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Mershon Center for International Security Studies

Mershon Center for International Security Studies

David StebennePrincipal Investigators: David Stebenne, Professor of History

The 1930s through the 1960s saw fundamental changes across the American political system, yet no historian has ever written a comprehensive account of this era. With this project, David Stebenne is undertaking that account, building upon his previous work in writing books about the American left and right during the same time period.

Stebenne sees two overarching themes in U.S. history from the 1930s through the 1960s. First was a search for greater security. In the military arena, this era saw the establishment of a large powerful military and national security complex as well as the embrace of collective security agreements to deter aggression and promote peace.

The economic arena saw the emergence of the modern U.S. welfare state with Social Security as the centerpiece, the establishment of a mass income tax structure to support government spending, and the use of government power to promote economic growth and fight downturns.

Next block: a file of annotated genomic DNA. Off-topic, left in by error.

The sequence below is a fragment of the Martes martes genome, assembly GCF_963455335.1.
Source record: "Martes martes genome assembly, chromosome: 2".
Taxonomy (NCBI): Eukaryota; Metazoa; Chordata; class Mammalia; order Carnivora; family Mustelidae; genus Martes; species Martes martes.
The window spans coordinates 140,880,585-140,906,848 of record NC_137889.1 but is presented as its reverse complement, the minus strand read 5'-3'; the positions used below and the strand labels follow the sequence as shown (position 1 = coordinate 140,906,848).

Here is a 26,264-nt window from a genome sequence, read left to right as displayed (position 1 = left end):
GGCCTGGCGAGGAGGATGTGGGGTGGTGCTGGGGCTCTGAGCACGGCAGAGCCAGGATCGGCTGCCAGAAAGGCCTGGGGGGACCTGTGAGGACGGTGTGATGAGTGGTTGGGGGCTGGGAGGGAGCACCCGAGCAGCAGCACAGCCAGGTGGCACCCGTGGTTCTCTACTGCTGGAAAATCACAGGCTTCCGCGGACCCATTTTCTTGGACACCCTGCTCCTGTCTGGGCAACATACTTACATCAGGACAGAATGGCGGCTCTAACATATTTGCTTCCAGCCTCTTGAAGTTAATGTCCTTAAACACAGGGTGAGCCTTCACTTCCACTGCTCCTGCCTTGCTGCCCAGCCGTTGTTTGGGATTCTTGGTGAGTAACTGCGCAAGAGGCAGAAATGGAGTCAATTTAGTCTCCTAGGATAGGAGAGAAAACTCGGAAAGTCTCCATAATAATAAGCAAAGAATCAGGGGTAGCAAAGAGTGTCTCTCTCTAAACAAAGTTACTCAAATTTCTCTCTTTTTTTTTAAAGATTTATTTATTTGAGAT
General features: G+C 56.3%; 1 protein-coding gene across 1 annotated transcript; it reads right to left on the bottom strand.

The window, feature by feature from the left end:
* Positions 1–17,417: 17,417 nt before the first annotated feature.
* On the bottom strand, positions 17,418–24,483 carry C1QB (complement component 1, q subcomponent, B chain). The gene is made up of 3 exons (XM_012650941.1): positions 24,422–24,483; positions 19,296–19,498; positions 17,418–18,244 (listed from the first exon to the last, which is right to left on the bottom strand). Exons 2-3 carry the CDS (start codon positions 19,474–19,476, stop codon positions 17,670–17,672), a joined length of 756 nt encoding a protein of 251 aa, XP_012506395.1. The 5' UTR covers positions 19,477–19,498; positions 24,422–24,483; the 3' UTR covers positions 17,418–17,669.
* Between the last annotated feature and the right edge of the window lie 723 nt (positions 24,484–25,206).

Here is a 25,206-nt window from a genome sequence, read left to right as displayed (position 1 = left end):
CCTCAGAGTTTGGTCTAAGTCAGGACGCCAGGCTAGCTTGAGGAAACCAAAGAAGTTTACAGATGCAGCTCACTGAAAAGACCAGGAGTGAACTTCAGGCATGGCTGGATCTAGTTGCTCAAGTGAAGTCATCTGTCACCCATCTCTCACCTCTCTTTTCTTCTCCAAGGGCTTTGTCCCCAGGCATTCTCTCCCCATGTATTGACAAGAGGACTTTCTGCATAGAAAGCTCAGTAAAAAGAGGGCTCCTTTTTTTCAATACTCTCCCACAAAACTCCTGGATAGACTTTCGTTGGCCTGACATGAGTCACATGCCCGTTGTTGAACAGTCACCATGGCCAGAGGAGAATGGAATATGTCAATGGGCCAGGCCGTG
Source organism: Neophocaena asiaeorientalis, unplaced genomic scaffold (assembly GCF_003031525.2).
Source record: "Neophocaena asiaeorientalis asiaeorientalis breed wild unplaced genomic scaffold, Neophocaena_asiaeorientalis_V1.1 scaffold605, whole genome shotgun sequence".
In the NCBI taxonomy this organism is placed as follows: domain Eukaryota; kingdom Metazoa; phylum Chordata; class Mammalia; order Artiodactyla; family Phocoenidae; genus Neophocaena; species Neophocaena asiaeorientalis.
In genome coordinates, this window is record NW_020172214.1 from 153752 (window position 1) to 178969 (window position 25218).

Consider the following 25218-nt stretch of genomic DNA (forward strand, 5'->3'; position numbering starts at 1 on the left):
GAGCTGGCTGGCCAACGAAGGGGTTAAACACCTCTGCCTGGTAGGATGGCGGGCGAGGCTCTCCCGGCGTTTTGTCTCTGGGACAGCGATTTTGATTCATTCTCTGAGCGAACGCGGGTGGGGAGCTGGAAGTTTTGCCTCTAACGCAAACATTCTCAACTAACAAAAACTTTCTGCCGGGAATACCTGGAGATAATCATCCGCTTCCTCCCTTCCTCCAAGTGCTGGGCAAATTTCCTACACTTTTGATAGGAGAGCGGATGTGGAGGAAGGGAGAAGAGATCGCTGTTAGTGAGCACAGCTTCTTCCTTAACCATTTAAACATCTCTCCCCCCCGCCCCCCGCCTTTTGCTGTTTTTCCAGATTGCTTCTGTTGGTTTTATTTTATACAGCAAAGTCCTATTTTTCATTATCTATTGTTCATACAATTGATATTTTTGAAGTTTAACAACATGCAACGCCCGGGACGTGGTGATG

The search for security in social and cultural arenas saw a decline in support for legalized racial segregation, a revival of mainstream religious belief, the emergence of cities and suburbs as the dominant place of residence, and the success of mass media in reaching ever broader audiences.

Stebenne’s second overarching theme in U.S. history during this era is ever greater moderation in American political life. The book will explore the growth of moderation from the 1930s to the 1950s, as well as critiques of moderation that led to social upheaval in the 1960s.

Finally, the book will compare American history from the 1930s through the 1960s to what was happening in other advanced market economies, including both the winners and losers after World War II. It will also examine how U.S. developments affected nations of the Third World.

A grant from the Mershon Center allowed Stebenne to visit the Herbert Hoover Presidential Library, where he traced Hoover’s post-presidential activities mentoring young conservatives such as Richard Nixon; the Schomburg Center for Research in Black Culture, where he examined African American newspaper coverage of presidential elections; and the Paley Center for Media, where he charted the transition of Ronald Reagan from TV and movie star to political leader.